Over 100 Uber drivers protested outside the company’s Long Island City offices on Monday afternoon, in reaction to Uber's Friday decision to slash UberX fares by 15% city-wide. The drivers were aiming to kick off a 72-hour strike against the company, and trying to get their voices heard by a company which considers their drivers as “partners,” but not employees.

“They cut the cost of their service, and they didn’t even ask us,” said Tenzin Wangchuk, a Woodside resident who has been driving for Uber for six months, after switching over from a yellow cab. “The cost is being reduced from us, not from the company. If they wanted to do a discount that they would pay for, fine by us. But they’re asking us to lose out on a huge part of our fare.”

As chants of “Shame on Uber!” were hurled against the brick building which serves as Uber’s driver office on Jackson Avenue, drivers tried to persuade anyone leaving the Uber offices to join in the protest. Speakers used a snow pile as a pulpit, trying to unify the drivers in their efforts to raise the wages for Uber drivers back to where they were just months ago.

“It was good at the beginning, there was a base fare, not as many drivers. You were able to make a living and truly work at your own time,” said Dwayne Andrews, who has been driving for Uber for two years. “But now you have to do more trips for less money and every month they're putting out more and more drivers, further diluting the market. And now they’re dropping the prices? Everything we’ve been saving on low gas prices have gotten completely washed out.”

Many drivers at the protest had leased cars either through Uber or on their own, on the premise that Uber would keep their wages where they were during their initial driver recruitment efforts, which poached drivers from yellow taxi and livery services. With fares steadily dropping during the past year, drivers were already feeling the financial pinch.

“I pay $1,000 a month for my car, which I financed through Uber, and I pay $500 for insurance, and every year I pay $620 for my TLC license, and we don’t even make tips. So it all adds up,” said Bakhtiyori Khuseynizoole, who began driving for Uber when he moved to Queens from Tajikistan two years ago.

“They keep dropping the minimum fare. For me, this is my part-time job. I feel bad for the people who just started their career for Uber. I’ll stop driving for Uber if they keep this rate.”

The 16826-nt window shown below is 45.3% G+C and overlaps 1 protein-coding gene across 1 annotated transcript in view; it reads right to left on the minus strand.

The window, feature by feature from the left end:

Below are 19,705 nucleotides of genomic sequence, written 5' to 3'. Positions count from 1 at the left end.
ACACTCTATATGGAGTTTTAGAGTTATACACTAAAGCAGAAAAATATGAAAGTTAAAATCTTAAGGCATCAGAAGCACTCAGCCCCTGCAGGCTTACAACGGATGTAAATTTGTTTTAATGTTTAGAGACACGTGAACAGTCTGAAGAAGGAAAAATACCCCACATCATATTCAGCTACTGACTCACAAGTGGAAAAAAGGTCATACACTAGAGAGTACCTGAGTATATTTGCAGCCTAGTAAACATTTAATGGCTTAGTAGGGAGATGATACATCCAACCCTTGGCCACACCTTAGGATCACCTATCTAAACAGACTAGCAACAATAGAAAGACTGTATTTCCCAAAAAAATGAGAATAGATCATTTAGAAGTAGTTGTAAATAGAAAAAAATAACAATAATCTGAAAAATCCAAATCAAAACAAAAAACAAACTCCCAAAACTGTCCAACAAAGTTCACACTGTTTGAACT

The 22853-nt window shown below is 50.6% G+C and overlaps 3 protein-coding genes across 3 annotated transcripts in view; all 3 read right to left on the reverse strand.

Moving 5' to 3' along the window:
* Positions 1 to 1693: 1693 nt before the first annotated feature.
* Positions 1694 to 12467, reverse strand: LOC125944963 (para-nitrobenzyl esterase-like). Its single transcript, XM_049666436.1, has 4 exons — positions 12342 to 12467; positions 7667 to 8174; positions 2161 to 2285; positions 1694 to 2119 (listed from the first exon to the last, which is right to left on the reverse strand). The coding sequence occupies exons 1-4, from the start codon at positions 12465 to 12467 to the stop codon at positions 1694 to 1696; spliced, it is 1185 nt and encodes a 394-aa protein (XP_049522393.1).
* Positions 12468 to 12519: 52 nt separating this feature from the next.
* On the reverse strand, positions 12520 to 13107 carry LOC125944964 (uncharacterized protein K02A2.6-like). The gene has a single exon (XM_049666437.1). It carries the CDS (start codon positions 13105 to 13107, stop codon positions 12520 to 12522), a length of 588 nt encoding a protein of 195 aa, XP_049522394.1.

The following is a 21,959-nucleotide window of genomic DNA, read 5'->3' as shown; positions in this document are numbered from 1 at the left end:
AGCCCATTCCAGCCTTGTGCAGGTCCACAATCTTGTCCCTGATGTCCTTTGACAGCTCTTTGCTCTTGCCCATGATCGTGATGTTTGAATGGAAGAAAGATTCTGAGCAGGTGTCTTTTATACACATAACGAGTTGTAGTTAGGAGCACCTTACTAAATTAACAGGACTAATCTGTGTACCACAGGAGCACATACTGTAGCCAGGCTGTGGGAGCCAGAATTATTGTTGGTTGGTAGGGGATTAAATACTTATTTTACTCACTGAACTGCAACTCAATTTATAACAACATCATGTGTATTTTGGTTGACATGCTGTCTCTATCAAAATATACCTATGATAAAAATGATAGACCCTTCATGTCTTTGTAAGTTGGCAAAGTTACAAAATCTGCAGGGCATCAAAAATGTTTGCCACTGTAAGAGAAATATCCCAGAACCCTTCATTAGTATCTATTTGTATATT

In smaller pockets at the protest, drivers began to share stories about various indignities they had to put up with in addition to the reduced fare. Uber Pool, which has drivers make multiple stops for a single fare, was a popular source of criticism. One hastily put-together sign had "Uber Pool" crossed out, replaced by "Uber Fool."

"UberPool is the absolute worst," one driver lamented. "These two people got into my car at JFK after ordering an UberPool, and I told them we were making a stop at LaGuardia on our way into Manhattan, because that's how pool works. They started crying because they weren't being taken straight to Manhattan. They ended up taking a different cab."

Asked about the strike earlier today, an Uber spokesman said that "if for any reason the price cuts are not giving drivers more business and better earnings, we will consider changing them. We are offering to meet individually with every driver who wants to discuss their concerns and review their earnings to show how we think this is helping their business."

The protest and strike were organized by an unaffiliated group of drivers, but representatives from the Amalgamated Transit Union and Taxi Workers Alliance were all on hand.

Alliance Executive Director Bhairavi Desai mounted the snow pile to rally the drivers, connecting this protest to actions by Uber drivers across the world against unfair treatment by the App that’s now valued at $62.5 billion.

“What we’ve seen is most Uber drivers are working with 2-3 apps, just to make ends meet. Now that Uber has cut their rates, Lyft is cutting their rates. It’s a race to the bottom,” Desai told Gothamist.

“Uber drivers found out about the wage cut from an email that asked them to sign on in support of the wage cut," Desai explained. "If they didn’t accept it, they couldn’t work that day. These drivers are responding by making Uber feel the economic squeeze of their policies of impoverishment. ”